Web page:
Exploring Environmental Grief through Whale Songs

Combining music, field recordings, and puppetry, Songs for a Lost Pod is a journey through natural and personal history.

Photo by Thomas Lipke via Unsplash

Composer Leah Abramson’s dreams featuring orcas inspired her to create an album, and then a multimedia performance, called Songs for a Lost Pod.

“If you’re going to have a kid, you have to worry about the future,” said composer and singer Leah Abramson, 40, while speaking to Asparagus about her upcoming show Songs for a Lost Pod. The multimedia concert features live narration and takes the audience through a series of deep, haunting songs that explore science, environmental grief, Abramson’s traumatic family history, and the story of BC’s A5 pod of northern resident orca whales.

“Having children is a very hopeful act, but it also feels a little bit scary to bring someone into the world in a climate emergency,” Abramson said. Becoming a mom amplified her resolve to process her environmental grief and traumatic family history through music, and to share that journey with others.

If you’re going to have a kid, you have to worry about the future.

“I spend all this time worrying about passing my own [trauma] stuff down to her, but we’re also passing down this world to our children,” she added. “It felt urgent for a long time, but now it feels desperate… [for me] to reach people, and have them connect on a human level to other creatures. Being able to relate to other species and animals is even more important right now.”

Scheduled for May 28 and 29 at SFU’s Goldcorp Centre for the Arts in Vancouver, Abramson’s show is a reimagining of her 2017 album of the same name. The album’s songs will be interwoven with a live narration performed by artist and musician Barbara Adler, who will tell the story of how and why the project came to be. Local shadow puppet troupe Mind of a Snail will project visuals to illustrate the story in real time.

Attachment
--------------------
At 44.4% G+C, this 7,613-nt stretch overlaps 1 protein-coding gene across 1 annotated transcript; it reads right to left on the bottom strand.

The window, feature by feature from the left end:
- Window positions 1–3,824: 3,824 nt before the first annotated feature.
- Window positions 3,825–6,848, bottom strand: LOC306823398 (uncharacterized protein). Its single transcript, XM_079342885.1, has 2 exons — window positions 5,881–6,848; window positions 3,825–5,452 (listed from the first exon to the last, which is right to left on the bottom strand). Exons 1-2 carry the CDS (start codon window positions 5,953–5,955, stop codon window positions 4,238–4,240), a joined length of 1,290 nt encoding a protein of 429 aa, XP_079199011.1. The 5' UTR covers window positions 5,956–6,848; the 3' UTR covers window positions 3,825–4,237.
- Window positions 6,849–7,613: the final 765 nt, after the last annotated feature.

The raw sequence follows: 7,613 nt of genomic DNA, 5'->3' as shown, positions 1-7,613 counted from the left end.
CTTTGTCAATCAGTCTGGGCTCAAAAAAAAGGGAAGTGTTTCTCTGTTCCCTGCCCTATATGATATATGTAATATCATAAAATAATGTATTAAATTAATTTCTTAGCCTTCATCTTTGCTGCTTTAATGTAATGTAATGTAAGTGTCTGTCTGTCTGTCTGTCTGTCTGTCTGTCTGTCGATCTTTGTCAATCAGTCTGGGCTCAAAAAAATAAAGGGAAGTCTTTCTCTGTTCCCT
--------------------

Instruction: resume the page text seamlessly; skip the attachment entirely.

Recurring whale dreams

As a kid, Abramson had recurring dreams of beluga whales. As an adult, she began having these dreams again, but this time around they featured orcas.

Soon after the whale dreams returned, Abramson happened upon a record featuring whale songs in a thrift shop. It had been recorded at Alert Bay, BC, a small town located on Cormorant Island, off the northeast coast of Vancouver Island. She took the record home.

A few years later, in 2012—10 years into her music career— Abramson began learning to play the theremin, an electronic instrument invented in 1928. She describes making music with the theremin as “play[ing] space around two antennas,” and the resulting sound inspired her to pull out the whale sounds record.

“I realized I could play along with the whale sounds on the theremin. And then it just kinda spiralled into whale research.”

Performers rehearse for the 2022 production of Songs for a Lost Pod, presented by Music on Main.

Abramson quickly realized that she wanted to go deeper into that research and realm of songwriting. But she wanted structure and support to ensure she would see the project through. At the time, she was teaching songwriting for the University of British Columbia’s creative writing department, so embarking on a Master of Fine Arts within the department was a natural fit.

“It was just really obvious to me how I could structure [my course of study] and who my mentors would be,” she said.

The degree, which she started in 2014, gave Abramson time to take several research trips up to Sointula—a village on Malcolm Island that’s a half-hour ferry ride from Alert Bay—as well as Alaska. During her journeys she was able to see and hear orcas, and take field recordings. Those, along with pre-existing audio of the A5 pod’s vocalizations, were turned into beats and tracks that formed the musical building blocks of the album.

Something about studying whale families allowed me to dip into my own family.